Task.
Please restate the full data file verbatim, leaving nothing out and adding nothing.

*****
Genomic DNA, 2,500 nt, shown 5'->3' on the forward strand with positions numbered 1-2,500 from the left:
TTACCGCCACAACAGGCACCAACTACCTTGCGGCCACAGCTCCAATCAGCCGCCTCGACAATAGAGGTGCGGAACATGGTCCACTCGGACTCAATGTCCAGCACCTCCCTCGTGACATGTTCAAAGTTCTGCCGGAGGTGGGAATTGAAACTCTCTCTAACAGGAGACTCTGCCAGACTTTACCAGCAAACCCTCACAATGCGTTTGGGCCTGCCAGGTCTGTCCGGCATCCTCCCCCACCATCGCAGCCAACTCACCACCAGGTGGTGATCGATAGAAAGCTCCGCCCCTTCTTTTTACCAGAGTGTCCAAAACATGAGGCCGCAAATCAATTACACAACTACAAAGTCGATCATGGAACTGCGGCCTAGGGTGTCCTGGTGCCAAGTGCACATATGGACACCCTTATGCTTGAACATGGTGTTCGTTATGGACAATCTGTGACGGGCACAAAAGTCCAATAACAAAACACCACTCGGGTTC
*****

Genomic DNA, 2,500 nt, shown 5'->3' on the forward strand with positions numbered 1-2,500 from the left:
TTACCGCCACAACAGGCACCAACTACCTTGCGGCCACAGCTCCAATCAGCCGCCTCGACAATAGAGGTGCGGAACATGGTCCACTCGGACTCAATGTCCAGCACCTCCCTCGTGACATGTTCAAAGTTCTGCCGGAGGTGGGAATTGAAACTCTCTCTAACAGGAGACTCTGCCAGACTTTACCAGCAAACCCTCACAATGCGTTTGGGCCTGCCAGGTCTGTCCGGCATCCTCCCCCACCATCGCAGCCAACTCACCACCAGGTGGTGATCGATAGAAAGCTCCGCCCCTTCTTTTTACCAGAGTGTCCAAAACATGAGGCCGCAAATCAATTACACAACTACAAAGTCGATCATGGAACTGCGGCCTAGGGTGTCCTGGTGCCAAGTGCACATATGGACACCCTTATGCTTGAACATGGTGTTCGTTATGGACAATCTGTGACGGGCACAAAAGTCCAATAACAAAACACCACTCGGGTTC